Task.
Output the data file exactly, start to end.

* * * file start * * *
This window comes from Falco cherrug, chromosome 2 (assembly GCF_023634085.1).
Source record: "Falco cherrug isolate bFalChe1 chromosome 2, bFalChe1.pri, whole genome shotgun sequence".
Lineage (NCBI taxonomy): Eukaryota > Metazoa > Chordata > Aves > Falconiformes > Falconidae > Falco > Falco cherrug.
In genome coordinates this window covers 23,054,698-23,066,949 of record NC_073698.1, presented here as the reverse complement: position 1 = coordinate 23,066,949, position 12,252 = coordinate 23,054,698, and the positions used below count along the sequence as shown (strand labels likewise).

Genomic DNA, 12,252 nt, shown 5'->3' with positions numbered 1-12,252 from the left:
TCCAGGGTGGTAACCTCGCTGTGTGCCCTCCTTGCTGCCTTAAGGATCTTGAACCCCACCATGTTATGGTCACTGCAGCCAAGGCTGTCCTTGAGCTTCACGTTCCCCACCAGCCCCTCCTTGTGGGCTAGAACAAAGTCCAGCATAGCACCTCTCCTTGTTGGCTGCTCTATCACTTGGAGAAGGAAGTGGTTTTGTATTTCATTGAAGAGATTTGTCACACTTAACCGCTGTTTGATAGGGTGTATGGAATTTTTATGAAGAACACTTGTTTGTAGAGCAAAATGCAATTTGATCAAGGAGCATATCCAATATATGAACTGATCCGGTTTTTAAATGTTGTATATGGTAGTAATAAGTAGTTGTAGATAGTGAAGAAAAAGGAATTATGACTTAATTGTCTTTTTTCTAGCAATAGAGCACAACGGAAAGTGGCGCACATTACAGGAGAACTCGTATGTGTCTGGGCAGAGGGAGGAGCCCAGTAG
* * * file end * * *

This window comes from Falco cherrug, chromosome 2 (assembly GCF_023634085.1).
Source record: "Falco cherrug isolate bFalChe1 chromosome 2, bFalChe1.pri, whole genome shotgun sequence".
Lineage (NCBI taxonomy): Eukaryota > Metazoa > Chordata > Aves > Falconiformes > Falconidae > Falco > Falco cherrug.
In genome coordinates this window covers 23,054,698-23,066,949 of record NC_073698.1, presented here as the reverse complement: position 1 = coordinate 23,066,949, position 12,252 = coordinate 23,054,698, and the positions used below count along the sequence as shown (strand labels likewise).

Genomic DNA, 12,252 nt, shown 5'->3' with positions numbered 1-12,252 from the left:
TCCAGGGTGGTAACCTCGCTGTGTGCCCTCCTTGCTGCCTTAAGGATCTTGAACCCCACCATGTTATGGTCACTGCAGCCAAGGCTGTCCTTGAGCTTCACGTTCCCCACCAGCCCCTCCTTGTGGGCTAGAACAAAGTCCAGCATAGCACCTCTCCTTGTTGGCTGCTCTATCACTTGGAGAAGGAAGTGGTTTTGTATTTCATTGAAGAGATTTGTCACACTTAACCGCTGTTTGATAGGGTGTATGGAATTTTTATGAAGAACACTTGTTTGTAGAGCAAAATGCAATTTGATCAAGGAGCATATCCAATATATGAACTGATCCGGTTTTTAAATGTTGTATATGGTAGTAATAAGTAGTTGTAGATAGTGAAGAAAAAGGAATTATGACTTAATTGTCTTTTTTCTAGCAATAGAGCACAACGGAAAGTGGCGCACATTACAGGAGAACTCGTATGTGTCTGGGCAGAGGGAGGAGCCCAGTAG